Proposal floated in Minneapolis would include cops in review of alleged misconduct.
Investigations of police misconduct in Minneapolis would be handled by a joint team of police and civilian investigators under a proposal that revamps the city's troubled civilian police oversight board.
Following the investigation, a panel of two police officers and two civilians would determine whether they believe misconduct occurred and would present their determination to the police chief, who would make the final call on discipline.
Since it was created more than 20 years ago, the Minneapolis Police Civilian Review Authority (CRA) investigations have been independent of the police department. But its findings are increasingly ignored, and the CRA board issued a report in December saying it had no confidence inPpolice Chief Tim Dolan because he rarely followed its recommendation to discipline officers.
A copy of a presentation describing the proposed "Police Conduct Oversight Commission" and dated Feb. 9 was obtained on Wednesday by the Star Tribune.
Velma Korbel, director of the Minneapolis Civil Rights Department, declined to discuss the proposal, saying it was subject to change and she had to talk first with Mayor R.T. Rybak and the City Council.
The proposal predicts there will be "potential push back," noting that "some community members will believe that the CRA will lose its status as an independent body" and that "some community members may believe that the CRA has been co-opted" and "that it is essentially the [police] internal affairs office."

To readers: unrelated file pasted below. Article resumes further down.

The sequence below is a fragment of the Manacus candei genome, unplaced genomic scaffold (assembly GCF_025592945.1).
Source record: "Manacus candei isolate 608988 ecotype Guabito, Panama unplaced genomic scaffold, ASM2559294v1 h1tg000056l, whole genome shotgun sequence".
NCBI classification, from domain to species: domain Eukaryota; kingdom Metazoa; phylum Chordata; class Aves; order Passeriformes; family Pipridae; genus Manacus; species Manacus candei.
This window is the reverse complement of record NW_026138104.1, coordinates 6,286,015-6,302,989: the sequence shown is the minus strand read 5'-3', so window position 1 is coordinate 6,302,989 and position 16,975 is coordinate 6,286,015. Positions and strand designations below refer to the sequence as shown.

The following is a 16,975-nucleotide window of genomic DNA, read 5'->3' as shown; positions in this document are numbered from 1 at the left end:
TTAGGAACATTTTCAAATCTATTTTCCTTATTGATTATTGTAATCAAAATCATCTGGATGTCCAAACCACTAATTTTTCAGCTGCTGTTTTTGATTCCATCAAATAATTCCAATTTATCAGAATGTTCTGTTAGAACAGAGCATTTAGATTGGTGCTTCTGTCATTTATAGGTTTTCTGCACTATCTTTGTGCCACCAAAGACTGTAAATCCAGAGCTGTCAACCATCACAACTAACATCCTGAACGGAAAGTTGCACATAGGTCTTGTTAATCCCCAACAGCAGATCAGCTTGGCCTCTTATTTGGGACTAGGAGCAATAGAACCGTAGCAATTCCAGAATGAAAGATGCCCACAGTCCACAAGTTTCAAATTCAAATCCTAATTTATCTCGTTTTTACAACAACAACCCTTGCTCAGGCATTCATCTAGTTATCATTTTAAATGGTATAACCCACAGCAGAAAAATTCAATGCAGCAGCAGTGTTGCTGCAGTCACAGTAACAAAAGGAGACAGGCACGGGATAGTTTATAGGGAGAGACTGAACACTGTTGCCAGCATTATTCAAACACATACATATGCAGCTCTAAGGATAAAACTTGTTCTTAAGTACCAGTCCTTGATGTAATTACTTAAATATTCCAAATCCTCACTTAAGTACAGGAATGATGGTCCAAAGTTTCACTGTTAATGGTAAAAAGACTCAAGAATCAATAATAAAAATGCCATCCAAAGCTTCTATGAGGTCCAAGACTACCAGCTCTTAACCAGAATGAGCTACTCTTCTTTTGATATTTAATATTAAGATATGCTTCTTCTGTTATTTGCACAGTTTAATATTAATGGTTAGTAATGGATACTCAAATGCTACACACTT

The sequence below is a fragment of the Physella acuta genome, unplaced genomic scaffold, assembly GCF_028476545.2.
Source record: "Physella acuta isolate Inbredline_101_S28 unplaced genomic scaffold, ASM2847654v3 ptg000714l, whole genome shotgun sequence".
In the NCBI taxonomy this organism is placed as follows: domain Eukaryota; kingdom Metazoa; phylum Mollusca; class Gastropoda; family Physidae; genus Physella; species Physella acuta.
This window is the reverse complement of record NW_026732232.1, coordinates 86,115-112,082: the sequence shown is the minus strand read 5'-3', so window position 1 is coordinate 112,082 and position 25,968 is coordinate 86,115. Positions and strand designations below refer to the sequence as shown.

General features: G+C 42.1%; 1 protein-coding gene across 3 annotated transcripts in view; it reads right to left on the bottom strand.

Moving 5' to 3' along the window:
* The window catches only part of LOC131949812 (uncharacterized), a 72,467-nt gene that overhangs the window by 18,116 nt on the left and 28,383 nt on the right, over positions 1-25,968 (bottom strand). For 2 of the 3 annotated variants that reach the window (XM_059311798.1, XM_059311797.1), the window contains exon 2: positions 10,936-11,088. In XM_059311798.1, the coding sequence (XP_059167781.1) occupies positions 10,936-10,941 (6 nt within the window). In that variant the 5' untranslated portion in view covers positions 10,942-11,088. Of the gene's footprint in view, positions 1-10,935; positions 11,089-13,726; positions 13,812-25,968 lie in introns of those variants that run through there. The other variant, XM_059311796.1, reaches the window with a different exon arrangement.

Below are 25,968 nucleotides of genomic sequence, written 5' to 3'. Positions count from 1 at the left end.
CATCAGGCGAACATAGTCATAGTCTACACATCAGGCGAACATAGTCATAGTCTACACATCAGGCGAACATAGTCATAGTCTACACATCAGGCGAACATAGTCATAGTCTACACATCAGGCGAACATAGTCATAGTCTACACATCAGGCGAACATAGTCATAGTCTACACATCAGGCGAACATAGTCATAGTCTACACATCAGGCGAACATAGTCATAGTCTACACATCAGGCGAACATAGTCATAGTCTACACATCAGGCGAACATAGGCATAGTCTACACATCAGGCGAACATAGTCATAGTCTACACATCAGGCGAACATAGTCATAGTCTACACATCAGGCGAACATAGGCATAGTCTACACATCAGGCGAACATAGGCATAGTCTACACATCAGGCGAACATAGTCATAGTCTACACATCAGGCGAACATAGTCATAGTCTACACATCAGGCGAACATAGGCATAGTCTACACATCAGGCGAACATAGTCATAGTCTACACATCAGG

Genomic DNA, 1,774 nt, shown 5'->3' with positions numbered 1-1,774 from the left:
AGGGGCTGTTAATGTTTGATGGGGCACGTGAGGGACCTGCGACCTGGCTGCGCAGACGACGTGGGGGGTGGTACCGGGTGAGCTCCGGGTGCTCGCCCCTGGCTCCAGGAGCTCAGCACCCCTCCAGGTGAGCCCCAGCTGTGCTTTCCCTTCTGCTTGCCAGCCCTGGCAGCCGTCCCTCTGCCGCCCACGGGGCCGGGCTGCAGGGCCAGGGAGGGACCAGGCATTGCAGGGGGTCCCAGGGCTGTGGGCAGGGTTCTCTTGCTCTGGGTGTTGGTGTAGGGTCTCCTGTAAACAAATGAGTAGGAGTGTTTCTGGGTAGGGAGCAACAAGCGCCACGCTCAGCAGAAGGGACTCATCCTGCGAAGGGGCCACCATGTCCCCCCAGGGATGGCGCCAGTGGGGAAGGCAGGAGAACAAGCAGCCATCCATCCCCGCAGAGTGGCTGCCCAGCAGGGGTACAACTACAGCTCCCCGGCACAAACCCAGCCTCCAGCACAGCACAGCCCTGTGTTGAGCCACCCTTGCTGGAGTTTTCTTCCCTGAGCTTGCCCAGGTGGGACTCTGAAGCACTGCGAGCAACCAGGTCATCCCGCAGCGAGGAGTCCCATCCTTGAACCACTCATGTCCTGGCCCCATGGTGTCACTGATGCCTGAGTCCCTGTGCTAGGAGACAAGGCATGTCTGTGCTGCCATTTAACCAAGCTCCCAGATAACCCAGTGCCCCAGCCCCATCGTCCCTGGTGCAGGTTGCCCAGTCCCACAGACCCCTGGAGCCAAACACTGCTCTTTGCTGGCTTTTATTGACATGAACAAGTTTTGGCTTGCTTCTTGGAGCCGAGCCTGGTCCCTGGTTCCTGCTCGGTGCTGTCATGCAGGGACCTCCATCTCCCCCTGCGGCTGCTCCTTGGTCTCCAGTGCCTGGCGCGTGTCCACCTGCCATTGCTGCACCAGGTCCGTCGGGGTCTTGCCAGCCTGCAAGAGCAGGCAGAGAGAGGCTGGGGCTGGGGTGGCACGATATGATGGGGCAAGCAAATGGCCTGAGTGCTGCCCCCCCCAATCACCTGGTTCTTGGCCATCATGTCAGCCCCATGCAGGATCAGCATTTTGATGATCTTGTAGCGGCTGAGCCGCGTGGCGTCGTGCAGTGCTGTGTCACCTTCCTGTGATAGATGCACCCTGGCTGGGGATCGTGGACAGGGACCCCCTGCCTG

But the document also notes advantages, including more citizen participation, efficiency and confidence in the review process because of "increased fairness and maintenance of the integrity of investigations " and "consistency in outcomes."
Screening of complaints against the police would be reviewed and assigned by supervisors from the commission and the police internal affairs unit, which could dismiss the case, send it to mediation or authorize an investigation. A team of investigators from the internal affairs unit and two from the commission would investigate the claims, then send them to the four-member panel, whose findings would go to the chief.
John Delmonico, president of the Minneapolis Police Federation, expressed dismay on Wednesday that the union had not been consulted before the proposal was developed. He said the union should be able to negotiate over the proposal since it was a condition of employment.
Noting that the police internal affairs unit already has seven investigators and the CRA has two, Delmonico asked, "Are they really changing it or are they repainting the bedroom and calling it a new house?"
Dave Bicking, a former CRA member, told a City Council public safety committee meeting on Wednesday that the proposal "gutted" the civilian oversight panel.
Legislators at the Capitol are also considering changes to the authority that would limit its ability to issue findings of fact. Korbel testified against the bill this week.
Randy Furst • 612-673-4224